We humans treasure the accretions of Calcium formed by large snails, and the bigger sea shells can sell for 100 dollars or more. Sea snails can get very large, the largest, Syrinx aruanus being up to 91cm. Even land snails vary enormously in size. The largest land snail is the tropical Giant African snail or Ghana Tiger Snail Achatina achatina which is up to 30cm. The largest snails of temperate Eurasia are Helix buchi and Helix goderdziana from the Black Sea area, and they may exceed 6cm.
The snail must carry its home everywhere it goes. This could be exhausting, and the life span of most snails is one year in duration, but some of the largest species, such as the Roman snail Helix pomatia, may reach 10 years in the wild and up to 25 years in captivity.
Molluscs have a mantle, or thick tissue that covers the internal organs. In the case of snails the mantle is attached to the shell. Glands located in the mantle secrete Calcium carbonate along the margins of the shell, on the open edge of the mouth. This drives shell growth, creating an ever larger shell mouth to accommodate the snail's increasing size. The mantle also coats the inner side with aragonite, which adds strength, reduces friction and helps in shell repair. However, as can be imagined, repair has its limits, takes time, and too much damage is lethal.
What is the snail's shell made of ? Some land snails form their shells mainly from a protein called conchiolin, but the most use a large part of dietary calcium. Low soil pH or calcium deficiency can weaken the snail's shell so that it cracks or has holes in it. This explains why 'my' snails can be found crawling up the wall when it rains and chewing off the house paint.
Sea snail shells are made from less than 2 percent protein and are made mostly of Calcium Carbonate. The snail shell has three layers: the periostracum, or outer layer, is protein based rather than made of calcium, the middle layer, called the prismatic layer, consists of Calcium Carbonate mainly, and the inner layer is often of smooth pearly nacre. Nacre, or true mother of pearl is made of aragonite, a mineral identical in chemical composition to Calcium Carbonate, but having a crystalline structure that is different. The plate like crystals give pearl its luster, whereas the prismatic structure of Calcium Carbonate is generally duller.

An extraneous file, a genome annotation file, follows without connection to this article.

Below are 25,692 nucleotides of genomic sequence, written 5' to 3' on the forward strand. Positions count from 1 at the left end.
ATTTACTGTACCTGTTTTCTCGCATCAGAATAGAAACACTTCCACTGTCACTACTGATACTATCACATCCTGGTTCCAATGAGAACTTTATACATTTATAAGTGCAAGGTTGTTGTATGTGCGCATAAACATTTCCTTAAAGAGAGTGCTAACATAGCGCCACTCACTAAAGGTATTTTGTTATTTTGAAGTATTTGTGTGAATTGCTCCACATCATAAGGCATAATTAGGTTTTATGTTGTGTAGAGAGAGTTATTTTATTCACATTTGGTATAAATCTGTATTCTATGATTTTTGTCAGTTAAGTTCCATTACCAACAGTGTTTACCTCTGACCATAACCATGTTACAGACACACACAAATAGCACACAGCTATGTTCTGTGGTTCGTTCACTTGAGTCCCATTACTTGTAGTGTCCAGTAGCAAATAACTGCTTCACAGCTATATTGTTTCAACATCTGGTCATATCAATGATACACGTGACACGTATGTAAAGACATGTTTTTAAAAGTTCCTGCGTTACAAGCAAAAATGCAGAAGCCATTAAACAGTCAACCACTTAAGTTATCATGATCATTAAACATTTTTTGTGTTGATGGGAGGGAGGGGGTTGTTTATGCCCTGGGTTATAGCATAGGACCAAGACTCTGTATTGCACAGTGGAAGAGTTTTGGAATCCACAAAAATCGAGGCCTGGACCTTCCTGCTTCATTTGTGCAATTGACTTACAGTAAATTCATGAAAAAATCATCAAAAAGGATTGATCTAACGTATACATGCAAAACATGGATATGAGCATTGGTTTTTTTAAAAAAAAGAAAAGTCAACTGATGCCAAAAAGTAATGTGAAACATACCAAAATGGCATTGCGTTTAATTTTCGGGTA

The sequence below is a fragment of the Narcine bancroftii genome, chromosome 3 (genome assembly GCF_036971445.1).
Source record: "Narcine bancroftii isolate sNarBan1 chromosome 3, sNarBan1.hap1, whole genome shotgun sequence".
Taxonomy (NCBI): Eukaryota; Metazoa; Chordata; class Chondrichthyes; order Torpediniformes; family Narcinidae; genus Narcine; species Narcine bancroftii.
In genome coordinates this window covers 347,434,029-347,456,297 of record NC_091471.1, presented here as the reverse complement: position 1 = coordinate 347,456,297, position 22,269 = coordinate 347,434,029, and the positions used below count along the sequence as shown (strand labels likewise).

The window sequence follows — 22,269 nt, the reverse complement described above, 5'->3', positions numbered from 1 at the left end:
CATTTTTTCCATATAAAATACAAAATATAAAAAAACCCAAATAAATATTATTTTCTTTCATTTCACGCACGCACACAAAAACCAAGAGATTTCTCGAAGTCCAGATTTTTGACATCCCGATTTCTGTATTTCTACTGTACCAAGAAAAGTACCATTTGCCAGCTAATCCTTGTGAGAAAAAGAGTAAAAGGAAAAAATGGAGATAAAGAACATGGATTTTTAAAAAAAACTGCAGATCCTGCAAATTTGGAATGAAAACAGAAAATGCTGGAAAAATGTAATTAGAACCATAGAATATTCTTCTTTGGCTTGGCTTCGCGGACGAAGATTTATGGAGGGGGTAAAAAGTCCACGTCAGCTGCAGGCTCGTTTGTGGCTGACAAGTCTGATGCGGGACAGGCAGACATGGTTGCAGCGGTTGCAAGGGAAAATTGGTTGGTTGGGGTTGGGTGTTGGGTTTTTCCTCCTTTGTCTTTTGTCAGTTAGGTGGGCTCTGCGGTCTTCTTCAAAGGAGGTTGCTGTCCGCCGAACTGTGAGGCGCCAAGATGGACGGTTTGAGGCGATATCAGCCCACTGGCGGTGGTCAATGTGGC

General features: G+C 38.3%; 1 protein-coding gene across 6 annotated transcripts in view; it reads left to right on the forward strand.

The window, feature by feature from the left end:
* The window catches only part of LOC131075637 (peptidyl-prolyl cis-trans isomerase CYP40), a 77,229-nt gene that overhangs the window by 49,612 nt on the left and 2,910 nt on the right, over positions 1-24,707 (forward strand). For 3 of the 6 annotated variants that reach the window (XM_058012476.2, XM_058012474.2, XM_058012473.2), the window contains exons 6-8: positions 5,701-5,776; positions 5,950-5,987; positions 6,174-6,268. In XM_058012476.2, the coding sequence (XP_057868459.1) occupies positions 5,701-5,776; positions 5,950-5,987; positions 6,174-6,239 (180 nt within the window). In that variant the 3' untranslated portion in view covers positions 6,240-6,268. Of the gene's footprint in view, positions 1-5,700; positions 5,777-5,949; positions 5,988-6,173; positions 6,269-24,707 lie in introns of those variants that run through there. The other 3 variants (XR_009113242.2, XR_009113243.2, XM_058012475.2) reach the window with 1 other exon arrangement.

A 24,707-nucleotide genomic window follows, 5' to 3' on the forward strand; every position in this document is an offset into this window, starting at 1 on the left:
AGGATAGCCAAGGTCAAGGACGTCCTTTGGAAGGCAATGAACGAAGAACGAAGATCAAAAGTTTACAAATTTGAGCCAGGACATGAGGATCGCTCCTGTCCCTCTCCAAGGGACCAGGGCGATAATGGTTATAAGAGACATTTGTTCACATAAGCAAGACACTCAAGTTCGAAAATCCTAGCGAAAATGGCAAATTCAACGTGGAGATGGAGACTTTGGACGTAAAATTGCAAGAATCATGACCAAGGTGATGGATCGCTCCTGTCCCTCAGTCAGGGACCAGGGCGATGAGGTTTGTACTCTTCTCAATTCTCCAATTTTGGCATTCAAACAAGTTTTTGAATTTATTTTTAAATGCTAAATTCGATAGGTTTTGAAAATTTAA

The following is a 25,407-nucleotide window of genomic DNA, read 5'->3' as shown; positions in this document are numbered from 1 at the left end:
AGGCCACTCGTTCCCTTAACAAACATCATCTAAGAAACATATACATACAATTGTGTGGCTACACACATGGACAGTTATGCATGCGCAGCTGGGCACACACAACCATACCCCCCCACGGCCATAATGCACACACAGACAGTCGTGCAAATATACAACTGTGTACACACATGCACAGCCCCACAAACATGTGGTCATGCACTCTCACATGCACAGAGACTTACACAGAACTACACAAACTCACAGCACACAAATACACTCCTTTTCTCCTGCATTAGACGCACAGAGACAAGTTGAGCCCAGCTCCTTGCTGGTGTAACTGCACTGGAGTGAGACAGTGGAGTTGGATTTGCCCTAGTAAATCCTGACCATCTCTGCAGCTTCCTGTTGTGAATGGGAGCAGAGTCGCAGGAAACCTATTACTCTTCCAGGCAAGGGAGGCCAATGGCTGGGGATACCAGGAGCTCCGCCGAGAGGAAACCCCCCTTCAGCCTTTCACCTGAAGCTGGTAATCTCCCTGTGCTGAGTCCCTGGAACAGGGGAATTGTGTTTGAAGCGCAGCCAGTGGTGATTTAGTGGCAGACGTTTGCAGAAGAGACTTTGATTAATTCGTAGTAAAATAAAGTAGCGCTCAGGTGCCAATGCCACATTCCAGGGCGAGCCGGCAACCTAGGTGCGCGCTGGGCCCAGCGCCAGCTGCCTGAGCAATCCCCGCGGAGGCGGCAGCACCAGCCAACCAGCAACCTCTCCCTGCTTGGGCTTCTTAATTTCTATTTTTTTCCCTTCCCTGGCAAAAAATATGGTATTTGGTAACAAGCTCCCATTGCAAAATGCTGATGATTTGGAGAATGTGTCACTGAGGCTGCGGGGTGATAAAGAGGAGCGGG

In geology, Aragonite is formed deep in the earth under enormous temperatures and pressure, and is unstable at the earth's surface where it quickly returns to Calcium Carbonate. It is not known how shellfish accomplish the formation and maintenance of stable aragonite.
The chemical mechanisms of shell formation are also not fully understood. The outer protein layer provides the matrix on which the calcium can be laid down. Scientists believe that different proteins secreted in the mantle guide the binding of calcium ions to form either Calcium Carbonate or Aragonite, and many shells are constructed of both.
The protein in the shell of sea snails also prevents the shell from dissolving. This protein layer decays when the animal dies, exposing the white calcium based shell beneath.
Shell colors are mostly due to pigments in the prismatic layer or protein layer. Most are regularly deposited, forming radial stripes or spirals of color, or spots. It is thought the coloring may work as camouflage. It is also proposed that they may work as a signal to the snail guiding further cell growth. However some colors appear to have no purpose, existing in the dark of the ocean, or the shell interior.
Snails hatch from the egg with a tiny shell, which grows spirally as the soft body mass of the snail and its mantle increase in size. This is why the spiral at the center of the shell is smaller, as it was made when the snail was younger and smaller. Most land snail's shells have a right hand spiral, or one spiraling outwards clockwise when looking from the top. The increase in size forms a logarithmic spiral. At full adulthood a thick rim may be added to the edge of the shell mouth, the snail stops growing and goes looking for a mate.
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Mar 16, 22 08:17 AM
25 free tips on creating habitat for wildlife friendly gardens in the city, plus free monthly garden newsletter on improving biodiversity while growing your food
Mar 04, 22 10:43 AM
I think potassium has little, if any, effect on algal blooms, as opposed to nitrogen and phosphorus, the N & P of N-P-K.
Feb 03, 22 12:50 PM
Are the flowers edible?